28 Weeks with baby girls


Pregnancy is weird. I’m sure this isn’t the first time someone has said this, but it really is. I don’t know what I really expected growing a human, excuse me, two humans, would be like; but to sum it up, it’s weird. I’ve been extremely lucky, I guess I should start by saying that. TV and movies portray pregnancy as this horrifying experience, and I guess for some women it is. I was, still am, very tired. That’s been my main pregnancy symptom. Just pure exhaustion. I had bouts of nausea, but I only actually puked a couple of times. I was expecting to spend every morning over the toilet, to smell weird things, to not be able to eat things I normally love. Nope. Not me. I was all prepared to have sudden, weird, gotta-have-it-now food cravings; but again, nope. I did/do want ice cream more than I normally do…but that’s about it. First and second trimester were a breeze for me; I had very few complaints.

I felt the first flutters and kicks around 15-16 weeks. That is such a great/weird feeling. At first it felt like twitches, and like something rolling around. Then the movements got more deliberate, stronger, more like being poked. Now I have seen my stomach actually move quite a few times, and C has felt little kicks from the outside. Baby girls are in a weird position. Baby A is the baby that is closest to your cervix, and Baby B is the baby that is higher up. For awhile there they were both sideways, facing opposite directions. I felt lots of movement on both sides of my tummy. Then Baby A shifted, and I started feeling kicks in my lower abdomen. For the last month baby girls have been comfortably snug in the same positions; Baby A is feet down, kicking away at my cervix, and Baby B is still sideways, making my upper tummy jump when she decides to roll around.

Third trimester has been a whole other story for me. I guess I’m grouping the the last couple weeks of second trimester in with third trimester. The only word for it is uncomfortable. All the time. My back hurts, I can’t get comfortable in bed, I don’t sleep much. But hey, I’m growing people, so that’s to be expected.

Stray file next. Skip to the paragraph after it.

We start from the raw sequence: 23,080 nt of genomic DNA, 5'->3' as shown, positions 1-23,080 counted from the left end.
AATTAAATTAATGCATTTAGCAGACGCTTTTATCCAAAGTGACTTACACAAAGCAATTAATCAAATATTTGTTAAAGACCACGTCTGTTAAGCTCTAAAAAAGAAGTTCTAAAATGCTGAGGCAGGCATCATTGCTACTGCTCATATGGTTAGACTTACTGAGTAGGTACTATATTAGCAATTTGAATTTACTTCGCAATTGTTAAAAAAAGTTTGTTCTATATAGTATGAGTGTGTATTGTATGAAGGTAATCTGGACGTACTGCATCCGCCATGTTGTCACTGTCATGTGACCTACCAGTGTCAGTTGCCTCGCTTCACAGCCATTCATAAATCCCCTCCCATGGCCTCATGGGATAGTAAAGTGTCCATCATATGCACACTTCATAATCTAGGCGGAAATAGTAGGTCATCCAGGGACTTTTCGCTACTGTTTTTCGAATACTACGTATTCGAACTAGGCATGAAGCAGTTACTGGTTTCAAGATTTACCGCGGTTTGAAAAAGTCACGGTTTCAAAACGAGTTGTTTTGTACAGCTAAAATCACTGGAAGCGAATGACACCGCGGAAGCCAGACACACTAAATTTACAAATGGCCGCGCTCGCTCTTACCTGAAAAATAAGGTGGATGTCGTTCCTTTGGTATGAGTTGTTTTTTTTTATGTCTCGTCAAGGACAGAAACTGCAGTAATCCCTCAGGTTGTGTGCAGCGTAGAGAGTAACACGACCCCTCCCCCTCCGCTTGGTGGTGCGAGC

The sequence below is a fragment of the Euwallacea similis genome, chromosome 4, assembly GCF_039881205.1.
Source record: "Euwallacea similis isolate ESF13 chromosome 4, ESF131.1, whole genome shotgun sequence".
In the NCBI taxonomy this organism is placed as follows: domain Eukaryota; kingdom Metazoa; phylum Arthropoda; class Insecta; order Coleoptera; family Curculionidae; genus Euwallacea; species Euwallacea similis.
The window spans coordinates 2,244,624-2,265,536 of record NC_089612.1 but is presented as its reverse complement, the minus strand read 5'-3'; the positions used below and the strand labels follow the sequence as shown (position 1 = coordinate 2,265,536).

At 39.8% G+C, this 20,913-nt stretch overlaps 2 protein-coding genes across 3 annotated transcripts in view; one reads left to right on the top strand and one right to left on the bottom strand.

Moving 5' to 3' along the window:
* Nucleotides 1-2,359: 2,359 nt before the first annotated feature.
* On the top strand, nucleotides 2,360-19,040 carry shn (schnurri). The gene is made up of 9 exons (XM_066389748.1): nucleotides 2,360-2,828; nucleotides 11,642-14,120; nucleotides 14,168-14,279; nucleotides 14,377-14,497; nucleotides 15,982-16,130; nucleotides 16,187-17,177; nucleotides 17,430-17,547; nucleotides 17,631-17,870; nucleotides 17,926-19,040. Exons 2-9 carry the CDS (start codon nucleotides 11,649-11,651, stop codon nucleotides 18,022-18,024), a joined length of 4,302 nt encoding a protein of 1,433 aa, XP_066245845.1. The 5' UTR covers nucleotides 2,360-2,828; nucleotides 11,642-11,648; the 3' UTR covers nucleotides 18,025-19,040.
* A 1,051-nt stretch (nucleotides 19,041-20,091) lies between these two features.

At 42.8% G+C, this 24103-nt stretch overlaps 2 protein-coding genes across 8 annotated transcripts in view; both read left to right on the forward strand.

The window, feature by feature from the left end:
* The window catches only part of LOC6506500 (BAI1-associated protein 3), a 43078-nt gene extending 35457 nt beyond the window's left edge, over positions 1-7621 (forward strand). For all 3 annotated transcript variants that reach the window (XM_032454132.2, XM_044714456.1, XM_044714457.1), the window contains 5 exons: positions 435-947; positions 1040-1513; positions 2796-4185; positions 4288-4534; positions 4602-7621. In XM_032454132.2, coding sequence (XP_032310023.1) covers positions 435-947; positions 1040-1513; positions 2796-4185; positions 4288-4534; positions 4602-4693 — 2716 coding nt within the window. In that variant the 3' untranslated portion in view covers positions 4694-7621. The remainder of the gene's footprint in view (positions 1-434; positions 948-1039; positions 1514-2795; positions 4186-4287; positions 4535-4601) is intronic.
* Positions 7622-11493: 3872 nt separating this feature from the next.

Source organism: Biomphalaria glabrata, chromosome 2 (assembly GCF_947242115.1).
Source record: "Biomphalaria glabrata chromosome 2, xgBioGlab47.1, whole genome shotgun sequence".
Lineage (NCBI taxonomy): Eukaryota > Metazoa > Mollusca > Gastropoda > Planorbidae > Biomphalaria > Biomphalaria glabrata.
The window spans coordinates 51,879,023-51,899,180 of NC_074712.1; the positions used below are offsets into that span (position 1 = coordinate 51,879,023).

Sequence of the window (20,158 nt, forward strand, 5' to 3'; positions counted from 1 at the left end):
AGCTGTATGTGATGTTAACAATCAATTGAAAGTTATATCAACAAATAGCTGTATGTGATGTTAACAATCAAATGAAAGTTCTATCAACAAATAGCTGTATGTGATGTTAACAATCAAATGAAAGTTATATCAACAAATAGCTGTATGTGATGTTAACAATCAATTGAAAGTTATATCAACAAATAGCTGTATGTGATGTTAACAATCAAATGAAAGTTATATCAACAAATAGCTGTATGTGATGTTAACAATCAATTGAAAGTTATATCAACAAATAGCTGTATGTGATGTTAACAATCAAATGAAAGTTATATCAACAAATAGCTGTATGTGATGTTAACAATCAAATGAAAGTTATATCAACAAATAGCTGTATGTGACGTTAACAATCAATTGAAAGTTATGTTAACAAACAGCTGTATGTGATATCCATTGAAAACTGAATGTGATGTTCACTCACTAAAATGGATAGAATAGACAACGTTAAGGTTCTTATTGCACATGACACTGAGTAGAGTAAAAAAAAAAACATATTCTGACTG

I’m also getting a lovely little preview into twin motherhood. I have a friend who has twins, and she did warn me a bit about what would come our way. When you’re having twins/have twins, you automatically become a sideshow. People are excited for people who are having one baby; people are horrified for people who are having two babies. The wide eyed looks are usually followed by comments like, “oh you’ll have your hands full” “you’ll never sleep again!” “Oh wow, so glad that didn’t happen to me!”. As if the thought of having twins isn’t terrifying enough, you have complete strangers tell you just how awful it will be. Thanks for the support. Then there’s the “how did you get twins?” questions. What people are really asking is “did you have trouble getting pregnant? Did you use fertility drugs? Or IVF?”, or the more innocent inquirers simply ask if twins run in your family.

We “got” twins by sheer spontaneous luck. Fraternal twins, which is what our girls *likely* are, aren’t something that “runs in families”. I say *likely* because there is a 30% chance that our girls could be identical. If an egg splits in the first 72 hours, each baby would have their own sacs and placentas. So there’s still that random chance out there that our girls will come out identical.  My doctor tells us that twins have nothing to do with the dad, despite my husband having a set of twin cousins, and mostly have to do with the mother (I have twin cousins too) and her genes. There are some women who are genetically inclined to drop multiple eggs, but mostly, it’s just something that randomly happens. There are studies that suggest that other things, like being overweight, being over 30, or getting pregnant immediately after stopping birth control, will cause a woman to drop multiple eggs.  We’re just lucky I guess, which by the way, is really what people should say to parents expecting twins; “Congratulations! You’re so lucky!” Why yes, yes we are.


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